Moisture Entry Can Cause Short Circuit in Abbott Pacemakers
Abbott – formerly known as St. Jude Medical – is recalling a subset of its Assurity and Endurity implantable pacemakers in response to reports of the devices short circuiting. According to the FDA announcement, moisture has been found to enter a number of Assurity and Endurity pacemakers distributed between April 2015 and February 2019. The moisture can cause an electrical short, which could lead to an unexpected and rapid decrease in battery life, errors in data delivery, and even a loss of device pacing. Patients who lose the pacing the devices are intended to provide may experience slow or irregular heartbeat, fainting, shortness of breath, tiredness, dizziness, and discomfort. Unfortunately, Abbott is already aware of 135 injuries and complaints linked to these pacemakers.
The recalled devices are known as Scalable Bradycardia Platform (SBP) Pacemakers. SBP Pacemakers are implanted under the chests of patients suffering from slow heartbeat (“bradycardia”). The implanted devices are intended to monitor the heart’s activity and provide pacing for slow heartbeats. Unfortunately, the devices have been found to present an increased risk of short circuiting. The pacemakers short circuiting can lead to severe injury or even death. Accordingly, the FDA has labeled this a Class I recall, its most serious designation.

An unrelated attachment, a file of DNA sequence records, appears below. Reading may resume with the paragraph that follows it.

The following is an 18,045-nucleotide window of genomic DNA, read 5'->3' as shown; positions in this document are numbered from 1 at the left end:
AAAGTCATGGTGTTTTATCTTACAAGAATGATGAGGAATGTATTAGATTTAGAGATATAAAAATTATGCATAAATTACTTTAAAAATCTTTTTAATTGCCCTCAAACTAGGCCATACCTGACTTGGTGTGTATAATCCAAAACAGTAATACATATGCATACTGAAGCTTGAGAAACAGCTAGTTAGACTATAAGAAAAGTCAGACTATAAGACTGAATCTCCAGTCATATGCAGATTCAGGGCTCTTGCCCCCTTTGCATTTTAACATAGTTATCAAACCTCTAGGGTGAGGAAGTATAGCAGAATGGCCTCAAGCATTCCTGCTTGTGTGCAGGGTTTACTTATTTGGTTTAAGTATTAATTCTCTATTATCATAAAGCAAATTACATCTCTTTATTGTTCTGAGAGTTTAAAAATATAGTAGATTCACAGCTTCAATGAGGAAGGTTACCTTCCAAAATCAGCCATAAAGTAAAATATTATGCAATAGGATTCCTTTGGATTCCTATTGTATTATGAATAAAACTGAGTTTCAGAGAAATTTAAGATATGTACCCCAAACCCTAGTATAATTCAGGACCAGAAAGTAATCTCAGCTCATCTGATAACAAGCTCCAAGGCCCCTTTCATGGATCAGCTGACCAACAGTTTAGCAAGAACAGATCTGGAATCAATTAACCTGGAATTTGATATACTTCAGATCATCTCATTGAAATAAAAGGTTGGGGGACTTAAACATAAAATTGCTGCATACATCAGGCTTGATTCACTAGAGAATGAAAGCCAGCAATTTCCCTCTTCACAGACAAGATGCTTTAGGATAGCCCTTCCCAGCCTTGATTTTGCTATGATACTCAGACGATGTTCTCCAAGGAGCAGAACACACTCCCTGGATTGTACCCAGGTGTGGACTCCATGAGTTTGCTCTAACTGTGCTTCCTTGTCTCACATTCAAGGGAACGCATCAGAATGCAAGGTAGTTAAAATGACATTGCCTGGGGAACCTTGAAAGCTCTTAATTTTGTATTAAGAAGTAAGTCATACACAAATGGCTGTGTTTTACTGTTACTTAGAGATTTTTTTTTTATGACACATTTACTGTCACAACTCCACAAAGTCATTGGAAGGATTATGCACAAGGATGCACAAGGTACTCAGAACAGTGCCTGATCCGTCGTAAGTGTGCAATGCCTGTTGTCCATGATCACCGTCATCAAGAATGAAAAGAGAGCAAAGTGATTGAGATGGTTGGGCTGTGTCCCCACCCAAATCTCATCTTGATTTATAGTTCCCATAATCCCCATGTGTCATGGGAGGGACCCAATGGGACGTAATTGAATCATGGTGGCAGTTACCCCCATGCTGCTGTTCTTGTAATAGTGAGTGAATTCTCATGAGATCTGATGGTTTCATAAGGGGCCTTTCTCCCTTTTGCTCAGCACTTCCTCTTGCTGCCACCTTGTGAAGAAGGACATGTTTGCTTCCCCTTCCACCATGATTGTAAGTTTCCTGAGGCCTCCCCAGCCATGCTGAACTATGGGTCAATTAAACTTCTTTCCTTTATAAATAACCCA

Based on current reporting, the recall affects 61,973 Abbott Pacemakers built using specific manufacturing equipment. The devices that could be affected by this malfunction were distributed between April 2015 and February 2019.
If you or a loved one suffered injuries you suspect were caused by the Assurity or Endurity Pacemakers, contact one of the experienced medical device attorneys at Burg Simpson today. Our award-winning lawyers have a proven history of results for thousands of clients nationwide. They possess the knowledge, resources, and skill needed to get you the justice and compensation you deserve. Call 513-852-5600 or fill out our contact form for a FREE no-obligation consultation today.